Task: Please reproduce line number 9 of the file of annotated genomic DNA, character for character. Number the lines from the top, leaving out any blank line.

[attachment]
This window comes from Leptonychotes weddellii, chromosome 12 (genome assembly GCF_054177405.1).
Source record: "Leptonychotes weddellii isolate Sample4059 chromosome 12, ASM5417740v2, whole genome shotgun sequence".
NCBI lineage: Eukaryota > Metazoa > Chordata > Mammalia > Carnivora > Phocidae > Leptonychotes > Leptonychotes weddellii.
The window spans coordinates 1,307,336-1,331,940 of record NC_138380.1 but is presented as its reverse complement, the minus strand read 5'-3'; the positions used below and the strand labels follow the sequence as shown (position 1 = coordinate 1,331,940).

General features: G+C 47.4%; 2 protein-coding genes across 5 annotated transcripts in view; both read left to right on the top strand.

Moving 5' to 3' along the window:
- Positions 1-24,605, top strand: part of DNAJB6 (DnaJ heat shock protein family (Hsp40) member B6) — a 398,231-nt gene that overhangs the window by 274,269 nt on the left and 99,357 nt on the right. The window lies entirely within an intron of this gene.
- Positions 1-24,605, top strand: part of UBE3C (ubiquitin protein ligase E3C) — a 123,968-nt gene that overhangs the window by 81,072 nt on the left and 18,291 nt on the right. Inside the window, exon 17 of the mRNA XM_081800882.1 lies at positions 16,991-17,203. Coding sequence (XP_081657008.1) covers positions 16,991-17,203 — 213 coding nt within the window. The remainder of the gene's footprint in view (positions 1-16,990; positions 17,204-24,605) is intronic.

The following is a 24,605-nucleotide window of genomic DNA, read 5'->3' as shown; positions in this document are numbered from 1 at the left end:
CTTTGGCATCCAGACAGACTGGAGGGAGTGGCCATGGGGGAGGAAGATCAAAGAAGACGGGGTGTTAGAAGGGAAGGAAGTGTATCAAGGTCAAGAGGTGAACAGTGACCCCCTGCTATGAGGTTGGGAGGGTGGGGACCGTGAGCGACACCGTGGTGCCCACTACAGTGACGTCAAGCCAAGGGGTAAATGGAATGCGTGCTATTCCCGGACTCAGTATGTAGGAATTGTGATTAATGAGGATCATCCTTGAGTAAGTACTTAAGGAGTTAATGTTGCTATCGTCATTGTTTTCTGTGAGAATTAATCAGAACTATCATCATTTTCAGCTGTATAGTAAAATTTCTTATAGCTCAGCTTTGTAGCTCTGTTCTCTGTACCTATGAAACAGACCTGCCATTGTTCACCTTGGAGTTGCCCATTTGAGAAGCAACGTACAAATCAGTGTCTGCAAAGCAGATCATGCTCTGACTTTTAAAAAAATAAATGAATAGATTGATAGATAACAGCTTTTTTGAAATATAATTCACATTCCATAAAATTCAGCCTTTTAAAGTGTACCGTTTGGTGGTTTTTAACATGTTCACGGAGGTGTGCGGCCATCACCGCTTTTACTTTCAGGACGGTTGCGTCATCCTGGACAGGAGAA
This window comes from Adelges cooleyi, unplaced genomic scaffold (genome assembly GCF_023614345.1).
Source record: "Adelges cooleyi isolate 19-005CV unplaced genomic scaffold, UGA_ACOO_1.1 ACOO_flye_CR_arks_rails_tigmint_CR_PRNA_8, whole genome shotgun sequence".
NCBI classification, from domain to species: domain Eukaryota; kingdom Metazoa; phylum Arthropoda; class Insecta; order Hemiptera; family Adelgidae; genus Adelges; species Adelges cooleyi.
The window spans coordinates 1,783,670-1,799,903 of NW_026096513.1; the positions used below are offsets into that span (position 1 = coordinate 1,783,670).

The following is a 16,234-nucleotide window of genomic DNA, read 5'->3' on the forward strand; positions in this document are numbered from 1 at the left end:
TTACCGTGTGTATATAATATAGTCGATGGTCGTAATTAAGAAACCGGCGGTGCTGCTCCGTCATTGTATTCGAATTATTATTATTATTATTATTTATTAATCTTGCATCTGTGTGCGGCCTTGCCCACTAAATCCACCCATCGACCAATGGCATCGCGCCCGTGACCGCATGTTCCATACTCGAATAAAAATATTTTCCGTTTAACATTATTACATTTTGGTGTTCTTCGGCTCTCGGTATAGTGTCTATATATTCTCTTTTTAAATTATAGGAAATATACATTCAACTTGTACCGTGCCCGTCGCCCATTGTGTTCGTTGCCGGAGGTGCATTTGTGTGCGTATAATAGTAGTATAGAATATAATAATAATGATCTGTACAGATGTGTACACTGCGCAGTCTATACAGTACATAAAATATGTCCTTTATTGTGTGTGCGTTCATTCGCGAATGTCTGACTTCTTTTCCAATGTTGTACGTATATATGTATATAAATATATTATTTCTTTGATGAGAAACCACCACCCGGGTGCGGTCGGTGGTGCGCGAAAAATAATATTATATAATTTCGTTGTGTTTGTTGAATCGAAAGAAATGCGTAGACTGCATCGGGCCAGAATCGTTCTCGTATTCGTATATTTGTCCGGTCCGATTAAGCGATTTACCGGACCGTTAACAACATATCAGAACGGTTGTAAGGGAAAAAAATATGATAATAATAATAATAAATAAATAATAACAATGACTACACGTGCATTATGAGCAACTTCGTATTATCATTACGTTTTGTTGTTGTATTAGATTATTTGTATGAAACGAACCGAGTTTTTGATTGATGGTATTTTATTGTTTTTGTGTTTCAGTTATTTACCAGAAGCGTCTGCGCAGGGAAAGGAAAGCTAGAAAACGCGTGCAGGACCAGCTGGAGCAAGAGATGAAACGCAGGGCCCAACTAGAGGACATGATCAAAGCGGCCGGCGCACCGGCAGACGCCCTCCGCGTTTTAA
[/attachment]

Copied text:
The following is a 24,605-nucleotide window of genomic DNA, read 5'->3' as shown; positions in this document are numbered from 1 at the left end: